Bureau of Spies: The Secret Connections between Espionage and Journalism in Washington
Covert intelligence gathering, propaganda, fake news stories, dirty tricks--these tools of spy craft have been used for seven decades by agents hiding in plain sight in Washington's National Press Building. This revealing book tells the story of espionage conducted by both US and foreign intelligence operatives just blocks from the White House. Journalist Steven T. Usdin details how spies for Nazi Germany, imperial Japan, the Soviet Union, and the CIA have operated from the offices, corridors, and bars of this well-known press center to collect military, political, and commercial secrets.
As the author's extensive research shows, efforts to influence American elections by foreign governments are nothing new, and WikiLeaks is not the first antisecrecy group to dump huge quantities of classified data into the public domain. Among other cases, the book documents the work of a journalist who created a secret intelligence organization that reported directly to President Franklin Roosevelt and two generations of Soviet spies who operated undercover as TASS reporters and ran circles around the FBI. The author also reveals the important roles played by journalists in the Cuban missile crisis, and presents information about a spy involved in the Watergate break-in who had earlier spied on Republican presidential candidate Barry Goldwater for then-President Lyndon Johnson.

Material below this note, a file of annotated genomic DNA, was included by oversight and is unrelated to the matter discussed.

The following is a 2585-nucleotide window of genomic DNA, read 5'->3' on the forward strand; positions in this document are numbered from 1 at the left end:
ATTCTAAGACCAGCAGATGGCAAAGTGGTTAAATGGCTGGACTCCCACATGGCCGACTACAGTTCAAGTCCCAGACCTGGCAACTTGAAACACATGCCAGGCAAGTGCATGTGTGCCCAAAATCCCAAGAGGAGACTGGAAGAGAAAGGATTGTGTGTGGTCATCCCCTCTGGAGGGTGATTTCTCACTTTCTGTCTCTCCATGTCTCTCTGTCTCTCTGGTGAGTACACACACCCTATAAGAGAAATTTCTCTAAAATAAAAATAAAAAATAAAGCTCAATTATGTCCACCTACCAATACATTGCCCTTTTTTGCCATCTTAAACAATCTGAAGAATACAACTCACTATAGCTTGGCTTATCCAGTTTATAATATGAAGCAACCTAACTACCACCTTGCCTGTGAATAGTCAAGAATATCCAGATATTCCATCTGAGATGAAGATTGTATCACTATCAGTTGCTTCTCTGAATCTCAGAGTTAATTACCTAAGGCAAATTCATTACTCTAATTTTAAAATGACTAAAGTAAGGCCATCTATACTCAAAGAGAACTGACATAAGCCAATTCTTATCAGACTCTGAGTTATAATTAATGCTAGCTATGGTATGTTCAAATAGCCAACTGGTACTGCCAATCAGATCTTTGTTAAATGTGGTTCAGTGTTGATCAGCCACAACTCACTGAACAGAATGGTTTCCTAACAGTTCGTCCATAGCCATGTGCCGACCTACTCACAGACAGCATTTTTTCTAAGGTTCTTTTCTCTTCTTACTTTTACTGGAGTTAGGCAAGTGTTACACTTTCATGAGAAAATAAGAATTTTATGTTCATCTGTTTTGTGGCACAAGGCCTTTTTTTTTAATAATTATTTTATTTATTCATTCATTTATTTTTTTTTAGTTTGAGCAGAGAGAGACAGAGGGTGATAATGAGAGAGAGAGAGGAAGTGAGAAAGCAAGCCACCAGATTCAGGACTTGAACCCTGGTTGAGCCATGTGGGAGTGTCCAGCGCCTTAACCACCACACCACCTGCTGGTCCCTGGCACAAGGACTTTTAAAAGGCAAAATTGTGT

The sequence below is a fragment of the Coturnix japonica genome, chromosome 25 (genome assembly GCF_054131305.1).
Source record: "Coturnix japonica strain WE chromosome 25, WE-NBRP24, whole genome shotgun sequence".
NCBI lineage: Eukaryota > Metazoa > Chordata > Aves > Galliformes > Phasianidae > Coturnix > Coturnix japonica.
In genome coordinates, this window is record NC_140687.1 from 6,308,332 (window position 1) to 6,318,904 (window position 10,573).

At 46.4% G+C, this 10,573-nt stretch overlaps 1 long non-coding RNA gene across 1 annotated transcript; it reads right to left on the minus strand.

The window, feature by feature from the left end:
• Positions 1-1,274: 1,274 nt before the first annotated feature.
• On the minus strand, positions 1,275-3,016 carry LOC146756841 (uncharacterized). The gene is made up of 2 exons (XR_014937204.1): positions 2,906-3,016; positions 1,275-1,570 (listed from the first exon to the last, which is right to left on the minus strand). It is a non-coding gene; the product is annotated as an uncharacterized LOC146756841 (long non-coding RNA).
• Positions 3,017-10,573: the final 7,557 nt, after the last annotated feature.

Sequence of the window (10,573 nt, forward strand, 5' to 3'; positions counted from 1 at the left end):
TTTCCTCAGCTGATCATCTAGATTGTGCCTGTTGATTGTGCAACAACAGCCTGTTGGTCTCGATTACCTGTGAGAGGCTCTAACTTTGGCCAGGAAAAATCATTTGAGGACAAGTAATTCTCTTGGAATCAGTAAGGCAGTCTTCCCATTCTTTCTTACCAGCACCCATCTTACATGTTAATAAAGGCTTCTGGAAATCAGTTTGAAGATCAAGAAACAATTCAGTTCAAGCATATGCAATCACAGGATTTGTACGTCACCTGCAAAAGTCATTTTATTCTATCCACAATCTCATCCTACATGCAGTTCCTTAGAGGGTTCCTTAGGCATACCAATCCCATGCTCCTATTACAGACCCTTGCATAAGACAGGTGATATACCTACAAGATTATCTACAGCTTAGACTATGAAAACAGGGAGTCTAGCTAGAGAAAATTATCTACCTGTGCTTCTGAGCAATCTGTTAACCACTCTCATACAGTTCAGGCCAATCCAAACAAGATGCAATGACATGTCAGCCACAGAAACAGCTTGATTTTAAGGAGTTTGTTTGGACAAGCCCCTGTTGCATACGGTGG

Based on interviews with retired CIA, NSA, FBI, and KGB officers, as well as declassified and leaked intelligence documents, this fascinating historical narrative shows how the worlds of journalism and intelligence sometimes overlap and highlights the ethical quandaries that espionage invariably creates.